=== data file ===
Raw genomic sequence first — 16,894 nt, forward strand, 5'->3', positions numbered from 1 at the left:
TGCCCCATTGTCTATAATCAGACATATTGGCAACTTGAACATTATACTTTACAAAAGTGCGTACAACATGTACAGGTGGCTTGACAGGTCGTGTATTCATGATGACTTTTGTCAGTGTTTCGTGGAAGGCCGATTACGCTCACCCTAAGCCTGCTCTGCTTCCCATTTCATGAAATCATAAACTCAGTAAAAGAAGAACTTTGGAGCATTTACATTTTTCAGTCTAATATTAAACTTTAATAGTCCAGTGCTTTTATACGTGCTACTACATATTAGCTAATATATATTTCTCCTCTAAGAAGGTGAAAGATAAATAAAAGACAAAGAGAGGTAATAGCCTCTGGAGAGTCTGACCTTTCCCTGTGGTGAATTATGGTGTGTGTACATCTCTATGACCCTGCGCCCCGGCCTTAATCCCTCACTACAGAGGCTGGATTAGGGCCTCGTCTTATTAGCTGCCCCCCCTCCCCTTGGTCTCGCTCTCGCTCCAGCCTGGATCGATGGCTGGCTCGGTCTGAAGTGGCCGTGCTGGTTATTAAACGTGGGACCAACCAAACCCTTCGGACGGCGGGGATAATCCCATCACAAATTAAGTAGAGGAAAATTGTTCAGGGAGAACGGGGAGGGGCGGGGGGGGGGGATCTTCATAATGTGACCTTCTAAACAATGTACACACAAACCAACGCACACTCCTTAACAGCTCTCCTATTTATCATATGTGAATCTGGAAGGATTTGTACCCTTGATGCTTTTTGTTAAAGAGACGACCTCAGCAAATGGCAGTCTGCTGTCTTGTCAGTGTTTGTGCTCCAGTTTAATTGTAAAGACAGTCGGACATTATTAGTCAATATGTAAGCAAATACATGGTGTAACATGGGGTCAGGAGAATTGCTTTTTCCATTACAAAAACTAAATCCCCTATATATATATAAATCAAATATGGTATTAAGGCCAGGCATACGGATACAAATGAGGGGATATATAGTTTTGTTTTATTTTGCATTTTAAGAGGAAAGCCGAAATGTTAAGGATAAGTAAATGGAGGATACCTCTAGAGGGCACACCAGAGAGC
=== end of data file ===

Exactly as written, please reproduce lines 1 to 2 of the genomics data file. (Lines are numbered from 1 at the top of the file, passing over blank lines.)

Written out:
Raw genomic sequence first — 16,894 nt, forward strand, 5'->3', positions numbered from 1 at the left:
TGCCCCATTGTCTATAATCAGACATATTGGCAACTTGAACATTATACTTTACAAAAGTGCGTACAACATGTACAGGTGGCTTGACAGGTCGTGTATTCATGATGACTTTTGTCAGTGTTTCGTGGAAGGCCGATTACGCTCACCCTAAGCCTGCTCTGCTTCCCATTTCATGAAATCATAAACTCAGTAAAAGAAGAACTTTGGAGCATTTACATTTTTCAGTCTAATATTAAACTTTAATAGTCCAGTGCTTTTATACGTGCTACTACATATTAGCTAATATATATTTCTCCTCTAAGAAGGTGAAAGATAAATAAAAGACAAAGAGAGGTAATAGCCTCTGGAGAGTCTGACCTTTCCCTGTGGTGAATTATGGTGTGTGTACATCTCTATGACCCTGCGCCCCGGCCTTAATCCCTCACTACAGAGGCTGGATTAGGGCCTCGTCTTATTAGCTGCCCCCCCTCCCCTTGGTCTCGCTCTCGCTCCAGCCTGGATCGATGGCTGGCTCGGTCTGAAGTGGCCGTGCTGGTTATTAAACGTGGGACCAACCAAACCCTTCGGACGGCGGGGATAATCCCATCACAAATTAAGTAGAGGAAAATTGTTCAGGGAGAACGGGGAGGGGCGGGGGGGGGGGATCTTCATAATGTGACCTTCTAAACAATGTACACACAAACCAACGCACACTCCTTAACAGCTCTCCTATTTATCATATGTGAATCTGGAAGGATTTGTACCCTTGATGCTTTTTGTTAAAGAGACGACCTCAGCAAATGGCAGTCTGCTGTCTTGTCAGTGTTTGTGCTCCAGTTTAATTGTAAAGACAGTCGGACATTATTAGTCAATATGTAAGCAAATACATGGTGTAACATGGGGTCAGGAGAATTGCTTTTTCCATTACAAAAACTAAATCCCCTATATATATATAAATCAAATATGGTATTAAGGCCAGGCATACGGATACAAATGAGGGGATATATAGTTTTGTTTTATTTTGCATTTTAAGAGGAAAGCCGAAATGTTAAGGATAAGTAAATGGAGGATACCTCTAGAGGGCACACCAGAGAGC